The problem with typical objective morality is that it normally betrays an ability to be empathetical by excusing the wrong doing as simply a blindness. Self imposing a blindness then becomes the principle job of anyone who wants to ignore the implications of what they do to others. Another social system paradox really.

I merely wished to make a distinction between so-called-morals which are top level social flotsam. Like wearing clothes, talking about sex, eating with the wrong fork. And deeper morals (even though, yes technically also social) are more universal to us as a species (to such a degree that removing them removes the humanity in many philosophies).

I would argue that doing immoral things is likely, defending yourself and so forth. It's what you do afterwards that probably has the biggest impact on perception. Modern society tends to be more clever about dealing forgiveness and understanding rather than the mobs, lynchings and expulsions.

The immorality is quite easily absolute, what we do about it... that's where your grey is required.
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:iconsh4rk3y:
SH4RK3Y Featured By Owner Sep 26, 2010  Hobbyist Digital Artist
this is perfect, I'm actually having to take a class in religious ethics right now and are officially and respectfully asking to use this as evidence to throw back at m teacher the next time we debate and he questions my understanding of ethics through lack of faith.
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:icondoctormo:
doctormo Featured By Owner Sep 26, 2010  Professional Digital Artist
See the license terms on the piece. It's Creative Commons Attribution Share-Alike. I'd be happy for you to start selling t-shirts and broadcasting it on commercial radio. Knock yourself out.

Just remember to attribute (that this piece was made by me) and link back tot his page.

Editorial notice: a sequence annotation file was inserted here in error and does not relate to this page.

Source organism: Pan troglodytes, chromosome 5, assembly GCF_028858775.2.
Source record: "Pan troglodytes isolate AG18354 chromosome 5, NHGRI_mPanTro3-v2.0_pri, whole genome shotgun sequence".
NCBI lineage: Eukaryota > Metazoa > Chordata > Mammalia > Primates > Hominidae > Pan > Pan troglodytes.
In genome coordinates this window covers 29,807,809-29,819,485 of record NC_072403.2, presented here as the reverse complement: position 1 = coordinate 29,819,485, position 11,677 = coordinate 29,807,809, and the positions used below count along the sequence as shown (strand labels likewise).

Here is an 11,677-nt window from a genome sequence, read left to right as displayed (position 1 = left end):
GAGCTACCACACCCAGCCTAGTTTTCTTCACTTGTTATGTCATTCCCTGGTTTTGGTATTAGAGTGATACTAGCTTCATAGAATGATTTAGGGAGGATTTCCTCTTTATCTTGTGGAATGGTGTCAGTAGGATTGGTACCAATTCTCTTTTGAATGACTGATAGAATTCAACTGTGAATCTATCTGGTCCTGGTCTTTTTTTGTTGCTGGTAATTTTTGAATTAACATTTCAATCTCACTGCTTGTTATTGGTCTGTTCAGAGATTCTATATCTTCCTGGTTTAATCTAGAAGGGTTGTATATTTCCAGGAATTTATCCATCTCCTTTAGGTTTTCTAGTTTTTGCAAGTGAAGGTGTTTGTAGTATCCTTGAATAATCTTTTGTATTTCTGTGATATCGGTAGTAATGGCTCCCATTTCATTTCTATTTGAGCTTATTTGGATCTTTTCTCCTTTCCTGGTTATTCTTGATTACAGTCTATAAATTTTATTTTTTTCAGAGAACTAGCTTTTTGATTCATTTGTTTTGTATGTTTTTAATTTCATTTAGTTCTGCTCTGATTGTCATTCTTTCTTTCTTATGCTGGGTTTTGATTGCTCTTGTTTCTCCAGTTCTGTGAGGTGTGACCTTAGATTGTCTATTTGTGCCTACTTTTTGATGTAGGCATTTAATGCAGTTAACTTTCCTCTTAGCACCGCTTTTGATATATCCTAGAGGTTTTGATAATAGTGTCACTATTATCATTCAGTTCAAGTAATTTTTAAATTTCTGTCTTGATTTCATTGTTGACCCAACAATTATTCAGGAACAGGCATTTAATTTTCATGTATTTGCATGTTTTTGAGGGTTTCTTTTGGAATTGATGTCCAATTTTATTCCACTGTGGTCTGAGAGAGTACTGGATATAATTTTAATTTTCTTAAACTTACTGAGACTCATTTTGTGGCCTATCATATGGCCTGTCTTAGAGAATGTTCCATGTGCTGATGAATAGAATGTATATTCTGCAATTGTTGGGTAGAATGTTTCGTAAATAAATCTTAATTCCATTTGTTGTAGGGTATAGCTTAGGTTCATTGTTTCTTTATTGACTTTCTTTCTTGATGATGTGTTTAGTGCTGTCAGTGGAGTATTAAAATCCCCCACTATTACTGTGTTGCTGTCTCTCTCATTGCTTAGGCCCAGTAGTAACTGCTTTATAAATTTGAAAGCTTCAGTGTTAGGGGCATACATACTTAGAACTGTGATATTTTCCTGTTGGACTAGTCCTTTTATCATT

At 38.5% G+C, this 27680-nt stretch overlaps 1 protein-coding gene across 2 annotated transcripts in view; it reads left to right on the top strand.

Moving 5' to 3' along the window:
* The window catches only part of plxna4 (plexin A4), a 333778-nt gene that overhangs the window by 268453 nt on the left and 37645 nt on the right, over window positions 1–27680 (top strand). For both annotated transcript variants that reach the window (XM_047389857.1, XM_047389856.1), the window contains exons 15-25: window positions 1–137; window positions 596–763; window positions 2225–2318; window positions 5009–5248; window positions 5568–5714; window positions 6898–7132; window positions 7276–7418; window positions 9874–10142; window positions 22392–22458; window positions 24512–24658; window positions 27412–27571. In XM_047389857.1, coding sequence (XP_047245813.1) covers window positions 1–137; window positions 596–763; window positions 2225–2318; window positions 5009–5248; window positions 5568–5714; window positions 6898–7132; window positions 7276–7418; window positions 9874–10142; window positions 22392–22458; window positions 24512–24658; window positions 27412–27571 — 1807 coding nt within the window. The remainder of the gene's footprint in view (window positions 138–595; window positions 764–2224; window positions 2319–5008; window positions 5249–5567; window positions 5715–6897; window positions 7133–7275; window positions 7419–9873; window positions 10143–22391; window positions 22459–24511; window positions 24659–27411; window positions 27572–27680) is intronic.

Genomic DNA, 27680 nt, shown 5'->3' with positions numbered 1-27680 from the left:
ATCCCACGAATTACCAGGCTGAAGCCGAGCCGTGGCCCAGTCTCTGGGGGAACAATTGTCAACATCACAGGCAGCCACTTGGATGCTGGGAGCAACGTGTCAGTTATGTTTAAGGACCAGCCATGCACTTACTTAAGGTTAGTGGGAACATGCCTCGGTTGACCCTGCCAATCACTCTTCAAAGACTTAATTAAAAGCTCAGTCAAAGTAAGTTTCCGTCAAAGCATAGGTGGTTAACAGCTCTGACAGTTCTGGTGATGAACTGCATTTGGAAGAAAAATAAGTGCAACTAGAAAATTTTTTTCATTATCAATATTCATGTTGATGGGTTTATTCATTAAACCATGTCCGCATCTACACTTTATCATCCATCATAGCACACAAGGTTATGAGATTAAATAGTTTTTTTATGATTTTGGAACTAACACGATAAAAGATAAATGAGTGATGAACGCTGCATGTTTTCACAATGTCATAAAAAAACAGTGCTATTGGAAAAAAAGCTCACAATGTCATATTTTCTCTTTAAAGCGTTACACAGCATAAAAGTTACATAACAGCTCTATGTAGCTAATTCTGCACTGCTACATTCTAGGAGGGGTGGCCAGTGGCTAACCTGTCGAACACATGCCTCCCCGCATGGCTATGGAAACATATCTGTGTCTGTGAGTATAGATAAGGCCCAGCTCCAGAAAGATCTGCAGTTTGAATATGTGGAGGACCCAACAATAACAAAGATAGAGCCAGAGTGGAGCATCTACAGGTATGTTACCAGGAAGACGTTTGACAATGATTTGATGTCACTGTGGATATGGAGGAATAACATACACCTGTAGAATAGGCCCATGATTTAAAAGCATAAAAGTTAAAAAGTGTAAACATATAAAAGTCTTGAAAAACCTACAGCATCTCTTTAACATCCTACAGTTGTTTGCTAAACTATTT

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:iconsh4rk3y:
SH4RK3Y Featured By Owner Sep 27, 2010  Hobbyist Digital Artist
thanks
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:iconkneelingglory:
KneelingGlory Featured By Owner Sep 25, 2010
:clap:
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:iconlunarcloud:
lunarcloud Featured By Owner Sep 25, 2010
Wonderful!

I love non-insulting positive atheist commandments.
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:iconpomprint:
PomPrint Featured By Owner Sep 25, 2010  Hobbyist General Artist
How about adding:-

"Thou shalt not enforce thine own mythology upon any other human being"?
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:icondoctormo:
doctormo Featured By Owner Sep 25, 2010  Professional Digital Artist
See commandments 1,2 and 9
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:iconpomprint:
PomPrint Featured By Owner Sep 25, 2010  Hobbyist General Artist
Fair point!
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:iconpomprint:
PomPrint Featured By Owner Sep 25, 2010  Hobbyist General Artist
Very good indeed...and I wholeheartedly agree with you!
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:iconparady:
Parady Featured By Owner Sep 25, 2010
You know The question as to God is rather complex , but I must say that thought I cant affirm or deny the existence of god , I do NOT approve religion and their institution that takes mens freedom away . The anwser they give are like shortcut . unknown anwser = god . Though believing in something give someone a sens of security .
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:icontieskevo:
tieskevo Featured By Owner Sep 28, 2010  Student Interface Designer
Religion is the opium -for- the people - Karl Marx
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:icondoctormo:
doctormo Featured By Owner Oct 28, 2012  Professional Digital Artist
The sigh of the masses. ;-)